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New Homeland Security alerts will be two-tiered, more specific

From NBC's Pete Williams
Homeland Security Secretary Janet Napolitano says the government's new threat warning system will consist of two levels -- elevated and imminent, replacing the five-tiered, color coded system in place since 2002.
 
"When a threat develops that could impact you, the public, we will tell you. We will provide whatever information we can so you know how to protect yourselves, your families, and your communities," Napolitano said in remarks prepared for a speech Thursday on the status of America's homeland security.
 
The new alerts, she said, "will provide a concise summary of the potential threat, information about actions being taken to ensure public safety, and recommended steps that individuals and communities can take."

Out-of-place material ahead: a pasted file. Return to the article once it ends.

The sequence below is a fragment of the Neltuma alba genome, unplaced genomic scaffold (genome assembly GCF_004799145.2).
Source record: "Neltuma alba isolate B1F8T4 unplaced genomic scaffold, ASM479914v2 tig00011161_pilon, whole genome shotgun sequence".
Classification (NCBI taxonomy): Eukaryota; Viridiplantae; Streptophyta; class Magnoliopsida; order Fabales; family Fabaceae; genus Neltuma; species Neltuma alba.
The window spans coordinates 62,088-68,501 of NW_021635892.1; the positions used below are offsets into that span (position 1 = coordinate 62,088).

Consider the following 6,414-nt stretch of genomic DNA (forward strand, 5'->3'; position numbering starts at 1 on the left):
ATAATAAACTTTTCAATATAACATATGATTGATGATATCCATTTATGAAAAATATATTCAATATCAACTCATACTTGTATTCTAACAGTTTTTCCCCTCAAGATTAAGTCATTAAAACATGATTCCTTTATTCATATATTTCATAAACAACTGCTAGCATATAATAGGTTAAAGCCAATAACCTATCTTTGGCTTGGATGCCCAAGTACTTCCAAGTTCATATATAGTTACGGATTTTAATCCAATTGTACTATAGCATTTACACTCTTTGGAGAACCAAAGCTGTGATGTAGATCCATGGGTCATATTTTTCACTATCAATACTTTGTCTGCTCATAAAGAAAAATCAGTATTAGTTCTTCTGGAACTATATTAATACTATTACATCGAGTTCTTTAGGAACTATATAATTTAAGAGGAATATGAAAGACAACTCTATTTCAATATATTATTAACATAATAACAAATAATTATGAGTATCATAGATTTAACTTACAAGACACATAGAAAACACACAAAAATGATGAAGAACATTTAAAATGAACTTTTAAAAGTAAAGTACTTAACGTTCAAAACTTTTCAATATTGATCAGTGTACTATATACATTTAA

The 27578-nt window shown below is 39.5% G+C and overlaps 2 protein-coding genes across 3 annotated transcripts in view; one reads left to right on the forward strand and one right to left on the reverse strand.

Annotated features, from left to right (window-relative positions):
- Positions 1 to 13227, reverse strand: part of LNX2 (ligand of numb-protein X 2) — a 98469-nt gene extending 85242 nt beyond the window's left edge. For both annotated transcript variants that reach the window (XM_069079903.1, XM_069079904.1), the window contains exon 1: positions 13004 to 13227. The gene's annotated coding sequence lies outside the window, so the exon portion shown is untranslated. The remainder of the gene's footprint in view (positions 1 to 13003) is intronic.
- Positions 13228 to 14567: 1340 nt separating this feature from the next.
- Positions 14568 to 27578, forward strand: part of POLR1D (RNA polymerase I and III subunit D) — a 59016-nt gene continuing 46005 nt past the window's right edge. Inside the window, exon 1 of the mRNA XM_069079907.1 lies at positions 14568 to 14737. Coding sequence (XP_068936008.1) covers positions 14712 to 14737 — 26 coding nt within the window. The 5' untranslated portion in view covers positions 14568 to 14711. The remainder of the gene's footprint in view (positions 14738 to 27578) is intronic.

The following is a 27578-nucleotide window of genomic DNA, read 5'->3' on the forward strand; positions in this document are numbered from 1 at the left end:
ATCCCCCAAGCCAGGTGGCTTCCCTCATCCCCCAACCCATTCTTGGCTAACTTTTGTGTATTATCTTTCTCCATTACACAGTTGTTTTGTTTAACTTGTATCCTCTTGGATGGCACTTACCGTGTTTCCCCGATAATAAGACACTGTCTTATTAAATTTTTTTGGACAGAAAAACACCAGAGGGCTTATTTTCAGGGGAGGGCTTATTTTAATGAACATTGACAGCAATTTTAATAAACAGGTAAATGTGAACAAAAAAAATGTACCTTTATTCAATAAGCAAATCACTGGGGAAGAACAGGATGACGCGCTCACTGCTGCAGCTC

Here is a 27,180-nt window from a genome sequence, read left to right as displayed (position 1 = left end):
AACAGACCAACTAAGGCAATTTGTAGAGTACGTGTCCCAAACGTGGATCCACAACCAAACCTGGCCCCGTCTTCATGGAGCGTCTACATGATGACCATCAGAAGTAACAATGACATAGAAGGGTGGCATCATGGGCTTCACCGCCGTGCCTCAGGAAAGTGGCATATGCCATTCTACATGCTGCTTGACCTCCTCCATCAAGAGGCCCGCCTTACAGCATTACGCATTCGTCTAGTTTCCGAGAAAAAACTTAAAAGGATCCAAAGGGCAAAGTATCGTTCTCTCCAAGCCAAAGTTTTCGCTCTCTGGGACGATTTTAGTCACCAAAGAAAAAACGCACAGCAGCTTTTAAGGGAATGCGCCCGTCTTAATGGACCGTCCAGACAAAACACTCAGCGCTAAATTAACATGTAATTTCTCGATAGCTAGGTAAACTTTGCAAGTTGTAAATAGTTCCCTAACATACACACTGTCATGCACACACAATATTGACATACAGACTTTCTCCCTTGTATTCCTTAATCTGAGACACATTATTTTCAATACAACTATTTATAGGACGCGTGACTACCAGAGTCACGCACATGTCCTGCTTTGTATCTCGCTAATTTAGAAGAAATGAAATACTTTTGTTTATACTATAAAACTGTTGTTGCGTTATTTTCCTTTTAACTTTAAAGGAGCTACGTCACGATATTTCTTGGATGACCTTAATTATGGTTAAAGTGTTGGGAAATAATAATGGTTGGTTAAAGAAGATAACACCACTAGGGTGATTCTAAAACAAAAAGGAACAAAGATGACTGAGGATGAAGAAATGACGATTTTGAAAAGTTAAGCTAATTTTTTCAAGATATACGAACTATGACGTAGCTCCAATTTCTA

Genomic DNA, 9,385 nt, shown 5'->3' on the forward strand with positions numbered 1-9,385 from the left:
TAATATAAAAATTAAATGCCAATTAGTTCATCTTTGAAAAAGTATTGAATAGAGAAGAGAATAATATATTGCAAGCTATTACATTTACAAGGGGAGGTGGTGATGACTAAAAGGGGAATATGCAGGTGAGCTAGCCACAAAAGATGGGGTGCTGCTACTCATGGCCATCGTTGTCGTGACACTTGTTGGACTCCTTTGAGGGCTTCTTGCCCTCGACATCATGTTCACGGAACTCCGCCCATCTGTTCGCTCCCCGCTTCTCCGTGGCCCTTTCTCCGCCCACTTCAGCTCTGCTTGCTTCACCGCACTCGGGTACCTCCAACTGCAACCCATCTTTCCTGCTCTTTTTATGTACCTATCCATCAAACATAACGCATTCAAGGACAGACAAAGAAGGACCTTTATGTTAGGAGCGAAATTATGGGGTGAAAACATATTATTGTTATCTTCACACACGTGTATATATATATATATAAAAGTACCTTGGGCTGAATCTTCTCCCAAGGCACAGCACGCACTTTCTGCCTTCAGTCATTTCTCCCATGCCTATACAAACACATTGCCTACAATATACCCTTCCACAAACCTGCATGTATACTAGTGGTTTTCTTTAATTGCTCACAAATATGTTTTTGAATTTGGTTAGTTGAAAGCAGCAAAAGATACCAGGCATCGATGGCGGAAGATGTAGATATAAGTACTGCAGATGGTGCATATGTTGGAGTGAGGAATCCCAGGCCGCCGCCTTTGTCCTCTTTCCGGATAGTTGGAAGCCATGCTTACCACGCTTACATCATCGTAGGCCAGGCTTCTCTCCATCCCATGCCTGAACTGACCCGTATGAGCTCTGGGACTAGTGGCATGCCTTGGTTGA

In some cases, Napolitano said, the alerts may be communicated directly to law enforcement or to segments of the private sector, such as shopping malls or hotels. They will be specific to the threat and may recommend that people take certain actions, such as looking for suspicious behavior. And the alerts will include an end date.
 
The new system will go into effect in three months, by the end of April. Under the current advisory system, the nation's airports are at orange or high, while the rest of the country is at yellow or elevated. During the first four years of the colored system, the threat level was changed 16 times, both up and down, but it has not been changed in four-and-a-half years, despite several serious security threats. That fact alone reflects what many have seen as the old system's declining utility in communicating useful information.